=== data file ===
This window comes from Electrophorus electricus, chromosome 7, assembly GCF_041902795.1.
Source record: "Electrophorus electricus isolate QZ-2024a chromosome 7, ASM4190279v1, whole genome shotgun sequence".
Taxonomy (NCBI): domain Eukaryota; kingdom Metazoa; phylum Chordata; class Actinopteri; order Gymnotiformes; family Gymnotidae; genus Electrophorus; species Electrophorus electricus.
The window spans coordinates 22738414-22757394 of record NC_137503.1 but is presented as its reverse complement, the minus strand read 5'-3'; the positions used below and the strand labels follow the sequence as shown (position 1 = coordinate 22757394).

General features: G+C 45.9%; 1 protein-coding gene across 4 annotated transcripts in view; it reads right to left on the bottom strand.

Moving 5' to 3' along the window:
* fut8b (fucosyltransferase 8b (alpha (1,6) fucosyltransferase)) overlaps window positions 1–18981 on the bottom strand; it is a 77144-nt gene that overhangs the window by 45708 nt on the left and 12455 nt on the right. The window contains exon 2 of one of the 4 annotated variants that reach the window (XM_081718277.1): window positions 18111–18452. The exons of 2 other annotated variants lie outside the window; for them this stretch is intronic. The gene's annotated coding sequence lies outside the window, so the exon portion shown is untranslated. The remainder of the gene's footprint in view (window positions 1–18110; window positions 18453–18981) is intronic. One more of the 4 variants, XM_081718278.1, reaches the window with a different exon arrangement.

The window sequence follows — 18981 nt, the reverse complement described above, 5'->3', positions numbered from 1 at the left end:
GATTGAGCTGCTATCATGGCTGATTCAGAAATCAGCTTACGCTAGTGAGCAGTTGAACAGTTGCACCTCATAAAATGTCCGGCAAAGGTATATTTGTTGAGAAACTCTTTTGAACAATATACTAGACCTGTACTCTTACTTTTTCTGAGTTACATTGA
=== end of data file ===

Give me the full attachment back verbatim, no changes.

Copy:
This window comes from Electrophorus electricus, chromosome 7, assembly GCF_041902795.1.
Source record: "Electrophorus electricus isolate QZ-2024a chromosome 7, ASM4190279v1, whole genome shotgun sequence".
Taxonomy (NCBI): domain Eukaryota; kingdom Metazoa; phylum Chordata; class Actinopteri; order Gymnotiformes; family Gymnotidae; genus Electrophorus; species Electrophorus electricus.
The window spans coordinates 22738414-22757394 of record NC_137503.1 but is presented as its reverse complement, the minus strand read 5'-3'; the positions used below and the strand labels follow the sequence as shown (position 1 = coordinate 22757394).

General features: G+C 45.9%; 1 protein-coding gene across 4 annotated transcripts in view; it reads right to left on the bottom strand.

Moving 5' to 3' along the window:
* fut8b (fucosyltransferase 8b (alpha (1,6) fucosyltransferase)) overlaps window positions 1–18981 on the bottom strand; it is a 77144-nt gene that overhangs the window by 45708 nt on the left and 12455 nt on the right. The window contains exon 2 of one of the 4 annotated variants that reach the window (XM_081718277.1): window positions 18111–18452. The exons of 2 other annotated variants lie outside the window; for them this stretch is intronic. The gene's annotated coding sequence lies outside the window, so the exon portion shown is untranslated. The remainder of the gene's footprint in view (window positions 1–18110; window positions 18453–18981) is intronic. One more of the 4 variants, XM_081718278.1, reaches the window with a different exon arrangement.

The window sequence follows — 18981 nt, the reverse complement described above, 5'->3', positions numbered from 1 at the left end:
GATTGAGCTGCTATCATGGCTGATTCAGAAATCAGCTTACGCTAGTGAGCAGTTGAACAGTTGCACCTCATAAAATGTCCGGCAAAGGTATATTTGTTGAGAAACTCTTTTGAACAATATACTAGACCTGTACTCTTACTTTTTCTGAGTTACATTGA